Copywrite Or Hasty Shite
… Who Am I?
In case you couldn’t guess – I am the latter.
Hands up if you’ve ever made a hasty decision. That’s most of our hands raised. Now, raise your hands if you’ve ever made a hasty decision, without doing any research into it, about something that could change the direction of your career and everything you’ve previously worked hard for. I see hands going back down.
Yet, mine is still raised.
If I came with a slogan, it might look a little like this:
I’ve always been hasty when it comes to life-changing decisions. Don’t ask me what topping I want on my pizza, because that’s too hard. But ask me to make a snap decision about changing my life (eg., home, job, or country) … and I’m in there like swimwear.
I can’t say in all honesty this is a product of chronic illness, since I was like this before I got sick. However, being housebound for several years, missing from society, and now finally in a position to re-join the world – and potentially workforce, has made me even hastier than ever in my desire to jump back in … face first.
Since my health has improved (please note, I am NOT recovered – far from it), I’ve been trying to get my life back on track. The problem is, ME and POTS broke me. It shattered me into a thousand pieces – and then burned some of them, never to be seen again. And now, I’m trying to re-connect the leftover pieces of myself. But I’m finding it tricky, since I only know what the original Emma looked like. How do my pieces fit together now there’s some missing? I’m finding this question particularly challenging in the area of work.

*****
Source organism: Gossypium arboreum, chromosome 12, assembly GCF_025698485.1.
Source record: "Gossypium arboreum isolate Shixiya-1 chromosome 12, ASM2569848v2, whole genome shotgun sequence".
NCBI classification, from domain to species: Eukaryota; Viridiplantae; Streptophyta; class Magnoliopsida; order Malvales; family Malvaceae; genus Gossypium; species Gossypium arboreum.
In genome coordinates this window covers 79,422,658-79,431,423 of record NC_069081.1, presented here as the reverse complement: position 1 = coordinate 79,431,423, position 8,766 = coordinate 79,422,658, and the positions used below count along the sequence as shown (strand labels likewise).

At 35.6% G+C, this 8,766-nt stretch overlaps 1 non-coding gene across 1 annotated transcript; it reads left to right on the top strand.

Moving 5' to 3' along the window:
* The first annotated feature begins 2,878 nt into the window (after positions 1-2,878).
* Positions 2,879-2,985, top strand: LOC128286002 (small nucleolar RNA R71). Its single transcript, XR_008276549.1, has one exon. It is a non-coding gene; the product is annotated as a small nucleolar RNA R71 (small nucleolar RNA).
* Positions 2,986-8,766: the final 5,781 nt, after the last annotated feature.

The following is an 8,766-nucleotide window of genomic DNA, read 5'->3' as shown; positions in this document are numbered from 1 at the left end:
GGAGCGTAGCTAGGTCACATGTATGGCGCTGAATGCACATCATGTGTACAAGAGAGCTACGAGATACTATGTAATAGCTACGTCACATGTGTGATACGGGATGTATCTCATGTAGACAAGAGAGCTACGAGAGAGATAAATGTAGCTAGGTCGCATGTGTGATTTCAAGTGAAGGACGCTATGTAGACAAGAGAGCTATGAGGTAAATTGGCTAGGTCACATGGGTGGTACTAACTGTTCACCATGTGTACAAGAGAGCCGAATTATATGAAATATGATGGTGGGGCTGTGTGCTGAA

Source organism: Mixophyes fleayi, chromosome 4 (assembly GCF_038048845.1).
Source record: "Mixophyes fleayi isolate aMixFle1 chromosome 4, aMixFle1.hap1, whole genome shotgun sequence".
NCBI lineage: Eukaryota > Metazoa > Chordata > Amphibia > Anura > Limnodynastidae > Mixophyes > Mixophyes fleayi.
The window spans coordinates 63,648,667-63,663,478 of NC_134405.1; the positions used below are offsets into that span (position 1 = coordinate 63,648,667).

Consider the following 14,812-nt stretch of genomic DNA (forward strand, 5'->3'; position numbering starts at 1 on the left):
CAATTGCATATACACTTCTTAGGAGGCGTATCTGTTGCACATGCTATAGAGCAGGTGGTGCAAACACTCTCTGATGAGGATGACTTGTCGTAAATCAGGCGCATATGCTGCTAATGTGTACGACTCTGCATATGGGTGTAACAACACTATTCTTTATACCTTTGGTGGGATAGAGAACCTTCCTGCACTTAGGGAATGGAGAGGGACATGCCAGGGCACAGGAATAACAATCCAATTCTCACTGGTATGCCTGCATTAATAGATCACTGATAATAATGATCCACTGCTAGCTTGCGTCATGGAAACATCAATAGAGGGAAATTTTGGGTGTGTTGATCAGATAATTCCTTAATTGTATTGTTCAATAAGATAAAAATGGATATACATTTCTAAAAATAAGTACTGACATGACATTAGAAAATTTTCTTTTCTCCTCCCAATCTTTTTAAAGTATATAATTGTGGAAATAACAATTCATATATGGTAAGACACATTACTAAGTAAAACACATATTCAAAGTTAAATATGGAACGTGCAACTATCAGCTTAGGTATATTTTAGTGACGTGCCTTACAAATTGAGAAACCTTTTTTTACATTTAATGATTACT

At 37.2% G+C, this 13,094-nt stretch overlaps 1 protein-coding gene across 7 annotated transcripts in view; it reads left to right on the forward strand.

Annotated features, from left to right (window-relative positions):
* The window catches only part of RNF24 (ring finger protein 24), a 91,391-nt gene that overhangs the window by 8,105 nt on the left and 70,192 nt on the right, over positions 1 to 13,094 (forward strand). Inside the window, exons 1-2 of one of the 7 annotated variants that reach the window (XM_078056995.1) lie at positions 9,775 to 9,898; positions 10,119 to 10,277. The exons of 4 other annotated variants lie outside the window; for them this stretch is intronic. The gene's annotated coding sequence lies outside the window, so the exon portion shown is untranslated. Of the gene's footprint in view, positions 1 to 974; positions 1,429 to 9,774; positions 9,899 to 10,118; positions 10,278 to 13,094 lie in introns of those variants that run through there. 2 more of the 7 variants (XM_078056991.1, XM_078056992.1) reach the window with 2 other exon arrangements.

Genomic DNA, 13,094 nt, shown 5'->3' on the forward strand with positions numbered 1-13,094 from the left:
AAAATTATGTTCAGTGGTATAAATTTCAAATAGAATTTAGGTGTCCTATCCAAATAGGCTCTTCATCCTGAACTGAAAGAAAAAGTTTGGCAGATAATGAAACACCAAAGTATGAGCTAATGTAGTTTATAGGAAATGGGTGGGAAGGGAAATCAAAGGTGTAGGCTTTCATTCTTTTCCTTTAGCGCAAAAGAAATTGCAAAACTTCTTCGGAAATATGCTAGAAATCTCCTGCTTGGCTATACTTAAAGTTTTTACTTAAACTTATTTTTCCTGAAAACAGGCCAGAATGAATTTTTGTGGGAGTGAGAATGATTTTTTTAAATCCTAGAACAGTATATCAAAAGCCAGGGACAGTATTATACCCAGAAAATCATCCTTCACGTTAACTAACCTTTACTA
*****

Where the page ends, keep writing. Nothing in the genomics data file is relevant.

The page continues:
I need to find employment when my son starts school next year. I need to locate and engage my money-making potential ASAP … and this is definitely feeding my hasty streak like a pig in a pie shop.
My pre-illness career in clinical psychology ended when I became too sick to work – and before I had finished doing all the necessary study to qualify. Therefore, despite my undergraduate and master’s degrees, and experience working as an Assistant Psychologist … I am still minus a professional qualification.
Additionally, having been unable to work for the last five years, I no longer have any recent work experience to give me a leg back into the world of psychology. As far as employers are concerned, I am old news. I am the old pound coin you might find gathering dust behind a piece of furniture, years after all the shops and car parking machines have stopped accepting it. I was effective currency once … but now I’m of little value to prospective employers. Or at least, a lot less value than my spritely competition, with their newly minted, shiny, fresh-coiny faces. Wankers.
These issues alone are challenging; however, there are additional challenges which are simply too big to go into here. The upshot is – it’s almost impossible for me to return to my old career.
I’m staring at the gaping holes where the missing pieces of my career used to be, thinking “Shit. What do I do now?”
When thinking of my next career move, it makes sense to start with what I know. And what I know is … I like to write. I also know that I don’t know anything about the writing industry. Still, they say ignorance is bliss. And bliss does sound lovely.